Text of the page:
Not all that long ago, a trip to the bank for a deposit, withdrawal or even to simply cash a check was an ordeal. It could mean standing in long lines, waiting to speak with a teller or banker. You needed deposit slips and other documentation, which meant you needed to gather it all up before you took the trip to the bank.
It’s hard to believe that, just a few years ago, it was difficult to easily access your own money and accounts. Over the past few decades, there have been some major advancements in the banking world that have effectively changed the way most of us in America, and even all over the world, bank.
Here are a few of the main ways technology has altered the way we bank by shortening – or even eliminating – the lines, lessening our paper trails and more:
The automatic, or automated, teller machine seems commonplace in our society. If you’re in a reasonably large city or town, you can expect to find at least one ATM easily and maybe even quite a few ATMs.
The ATM was first introduced to the world in 1969. Chemical Bank, in Rockville Centre, NY, installed the machine so their customers would be able to access money from their accounts to pay utility bills. The machine was such a hit that, by the 1980s, ATMs were more commonplace, and could dispense cash and accept deposits when a bank member entered a PIN number.
Drive-through ATMs are now common and very popular due to their convenience. They’ve become so popular however, that waiting in line at a drive-through ATM might take almost as much time as waiting in line inside to see a teller!
Balancing your checking account is hardly anyone’s idea of a good time, but it’s one of the most important ways to manage and keep tabs on your financial situation. Telephones have been around for a while, but it wasn’t until relatively recently that banks began offering phone services to customers.
Now, most banks offer this service 24/7, so customer can check their balance and other information any time they need to. Even this technology has gotten more advanced in recent years. Some phone banking services allow check account holders to transfer funds, find out the last deposits and withdrawals made, make payments and make inquiries.
Like the ATM, account services can be accessed over the phone once a member enters his or her unique PIN.
Even more convenient than phone banking is online, or Internet, banking. According to Mybanktracker.com, online banking “revolutionized the banking industry.” To take part in online banking, customers of a certain bank would need to set up an online account with a unique username and/or email and a strong and secure password.
With an online banking account, checking account and savings account holders can manage their accounts easily without having to make a trip to the bank. Check balances, make payments, transfer funds between accounts, see images of checks and deposit slips, check paperless statements and bills and check their transaction history.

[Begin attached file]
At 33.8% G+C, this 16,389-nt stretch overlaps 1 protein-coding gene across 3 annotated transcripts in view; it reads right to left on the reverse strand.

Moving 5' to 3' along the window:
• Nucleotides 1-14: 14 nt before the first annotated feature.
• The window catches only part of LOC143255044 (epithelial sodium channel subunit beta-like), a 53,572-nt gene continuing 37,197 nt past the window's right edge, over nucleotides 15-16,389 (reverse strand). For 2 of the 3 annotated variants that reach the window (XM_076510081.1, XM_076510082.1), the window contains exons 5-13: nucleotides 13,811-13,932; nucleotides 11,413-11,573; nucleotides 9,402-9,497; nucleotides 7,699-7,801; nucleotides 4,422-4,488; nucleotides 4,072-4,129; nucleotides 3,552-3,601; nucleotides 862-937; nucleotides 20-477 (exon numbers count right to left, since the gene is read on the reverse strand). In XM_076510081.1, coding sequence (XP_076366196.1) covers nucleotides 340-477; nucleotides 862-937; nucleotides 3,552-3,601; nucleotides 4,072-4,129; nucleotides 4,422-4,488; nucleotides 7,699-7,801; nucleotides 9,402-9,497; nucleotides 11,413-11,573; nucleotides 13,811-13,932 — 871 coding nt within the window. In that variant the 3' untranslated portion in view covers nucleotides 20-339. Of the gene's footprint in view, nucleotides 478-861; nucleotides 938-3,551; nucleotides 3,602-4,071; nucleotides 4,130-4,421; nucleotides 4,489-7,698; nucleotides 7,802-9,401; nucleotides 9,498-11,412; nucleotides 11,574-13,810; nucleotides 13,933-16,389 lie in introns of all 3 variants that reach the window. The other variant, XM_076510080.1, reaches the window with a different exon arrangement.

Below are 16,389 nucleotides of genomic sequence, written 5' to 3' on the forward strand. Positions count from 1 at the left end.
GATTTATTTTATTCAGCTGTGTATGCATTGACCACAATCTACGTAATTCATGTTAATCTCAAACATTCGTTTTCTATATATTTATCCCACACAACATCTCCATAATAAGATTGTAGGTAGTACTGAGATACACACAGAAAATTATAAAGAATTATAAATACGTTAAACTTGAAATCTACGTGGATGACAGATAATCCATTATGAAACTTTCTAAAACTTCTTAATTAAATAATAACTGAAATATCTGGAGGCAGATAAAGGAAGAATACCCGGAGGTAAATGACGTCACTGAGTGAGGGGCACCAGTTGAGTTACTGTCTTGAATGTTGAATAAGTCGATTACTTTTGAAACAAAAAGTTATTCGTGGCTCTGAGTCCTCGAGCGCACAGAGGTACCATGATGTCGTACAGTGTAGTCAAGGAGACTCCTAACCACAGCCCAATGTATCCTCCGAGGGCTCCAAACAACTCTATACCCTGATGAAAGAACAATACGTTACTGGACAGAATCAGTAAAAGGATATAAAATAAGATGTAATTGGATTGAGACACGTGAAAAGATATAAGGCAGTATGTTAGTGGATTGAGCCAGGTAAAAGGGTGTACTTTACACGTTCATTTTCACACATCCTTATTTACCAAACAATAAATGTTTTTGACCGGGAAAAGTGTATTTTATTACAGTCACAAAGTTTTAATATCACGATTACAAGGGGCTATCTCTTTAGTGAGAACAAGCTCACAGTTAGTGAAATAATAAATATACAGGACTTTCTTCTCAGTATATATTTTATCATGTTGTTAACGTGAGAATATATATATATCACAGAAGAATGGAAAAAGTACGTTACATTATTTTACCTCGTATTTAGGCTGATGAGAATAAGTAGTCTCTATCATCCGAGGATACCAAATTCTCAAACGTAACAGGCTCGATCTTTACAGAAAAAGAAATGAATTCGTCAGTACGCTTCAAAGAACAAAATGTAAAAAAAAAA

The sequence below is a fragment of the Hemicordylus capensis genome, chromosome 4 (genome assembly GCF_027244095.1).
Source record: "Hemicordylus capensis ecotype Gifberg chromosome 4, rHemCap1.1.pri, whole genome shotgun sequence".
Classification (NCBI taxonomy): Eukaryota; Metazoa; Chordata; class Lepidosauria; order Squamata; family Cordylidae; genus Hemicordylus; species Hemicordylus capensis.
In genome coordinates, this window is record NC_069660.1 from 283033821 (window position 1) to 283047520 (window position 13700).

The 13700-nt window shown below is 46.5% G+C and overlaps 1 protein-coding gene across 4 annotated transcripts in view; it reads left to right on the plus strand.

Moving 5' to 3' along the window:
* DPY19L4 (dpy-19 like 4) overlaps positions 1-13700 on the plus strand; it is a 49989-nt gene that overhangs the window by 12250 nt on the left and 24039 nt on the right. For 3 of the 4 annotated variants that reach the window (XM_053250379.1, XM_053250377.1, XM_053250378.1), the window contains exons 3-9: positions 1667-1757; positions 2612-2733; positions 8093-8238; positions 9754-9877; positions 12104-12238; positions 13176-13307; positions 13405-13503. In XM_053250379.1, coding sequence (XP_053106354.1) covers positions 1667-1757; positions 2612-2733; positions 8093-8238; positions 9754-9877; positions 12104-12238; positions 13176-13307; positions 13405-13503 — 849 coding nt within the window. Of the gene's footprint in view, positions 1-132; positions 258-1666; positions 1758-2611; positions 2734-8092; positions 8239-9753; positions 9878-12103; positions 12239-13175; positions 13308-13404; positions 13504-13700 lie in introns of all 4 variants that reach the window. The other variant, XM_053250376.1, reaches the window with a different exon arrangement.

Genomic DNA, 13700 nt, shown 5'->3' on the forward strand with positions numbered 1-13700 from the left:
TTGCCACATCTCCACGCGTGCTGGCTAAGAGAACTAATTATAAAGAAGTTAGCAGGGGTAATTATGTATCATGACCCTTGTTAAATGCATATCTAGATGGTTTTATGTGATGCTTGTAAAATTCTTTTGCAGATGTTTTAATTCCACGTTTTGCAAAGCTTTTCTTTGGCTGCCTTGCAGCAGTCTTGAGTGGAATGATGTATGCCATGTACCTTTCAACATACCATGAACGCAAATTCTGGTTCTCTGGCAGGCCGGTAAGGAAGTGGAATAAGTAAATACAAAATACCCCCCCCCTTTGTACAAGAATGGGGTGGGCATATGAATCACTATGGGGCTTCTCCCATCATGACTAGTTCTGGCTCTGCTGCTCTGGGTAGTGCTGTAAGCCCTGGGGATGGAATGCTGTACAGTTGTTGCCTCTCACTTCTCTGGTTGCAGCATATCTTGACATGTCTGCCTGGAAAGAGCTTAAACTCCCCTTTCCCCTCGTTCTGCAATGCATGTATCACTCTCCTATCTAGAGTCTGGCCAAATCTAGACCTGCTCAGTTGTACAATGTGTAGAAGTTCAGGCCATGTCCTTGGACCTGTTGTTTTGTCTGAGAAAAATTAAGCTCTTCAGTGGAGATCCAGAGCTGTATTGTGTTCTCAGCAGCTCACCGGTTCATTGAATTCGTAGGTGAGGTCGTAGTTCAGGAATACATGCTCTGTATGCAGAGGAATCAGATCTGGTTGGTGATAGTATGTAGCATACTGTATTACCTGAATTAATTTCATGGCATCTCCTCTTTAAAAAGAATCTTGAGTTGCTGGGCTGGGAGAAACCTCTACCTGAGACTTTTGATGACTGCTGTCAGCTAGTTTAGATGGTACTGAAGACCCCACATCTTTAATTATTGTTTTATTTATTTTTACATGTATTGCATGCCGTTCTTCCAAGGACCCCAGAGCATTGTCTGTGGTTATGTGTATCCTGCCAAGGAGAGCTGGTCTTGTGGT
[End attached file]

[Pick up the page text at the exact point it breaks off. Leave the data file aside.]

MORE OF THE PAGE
Online banking is useful for many reasons. It all but eliminates the need to step into a branch and it can be accessed anywhere on a computer with a safe and secure Internet connection.
Similarly to online banking, mobile banking has improved convenience for bank customers by giving them yet another way to check their accounts virtually anywhere. Since the prevalence of people who use smartphones to get online surpasses the number of people who get online on a computer, it’s no wonder mobile banking has become so popular.
Like online banking, mobile banking gives you the ability to check balances, transactions, and will even give information about where the nearest ATM is. And more recently, mobile banking has incorporated mobile deposit capabilities.
To deposit a check with a smartphone, users would need to log into their mobile banking app and tap mobile deposit. Then, after they’ve signed the check, they would need to take a photo of the front and back of the check, and maybe confirm the amount. If the deposit photos are accepted, the check will be deposited without the user having to use an ATM or step inside their local branch.
Teller Assist from Bank of America
These new teller machines from Bank of America aren’t any less automated than traditional ATMs. Users can still do things like check their balance, make deposits, withdraw cash and so on. But now, these machines allow Bank of America customers to speak with a real person live on a video monitor.
A teller, working remotely, converses with a customer over the screen and can carry out tasks for the customer an ATM couldn’t. For instance, tellers can do things like “cashing checks for exact amounts down to the penny, dividing deposits between accounts and giving withdrawals smaller than $20.”
It’s a chance for Bank of America to provide even more convenience to customers and also to create new jobs. English-speaking and Spanish-speaking tellers will be available to customers.
Keep Your Account Secure
With any of these technologies, bank account holders need to be aware of the security risks associated with online, mobile or remote banking. According to an expert at DSL.com, you should never access your account from a public computer and always sign out after you finish your online banking tasks.
Ryan Harris is a freelance copywriter and marketing consultant who works with small businesses and start-ups to design effective social media strategies to jumpstart brand growth. He has worked extensively with both B2B and B2C clients on marketing strategy with a focus on product introduction. He spends his free time reading tech news and supporting his favorite sports teams.
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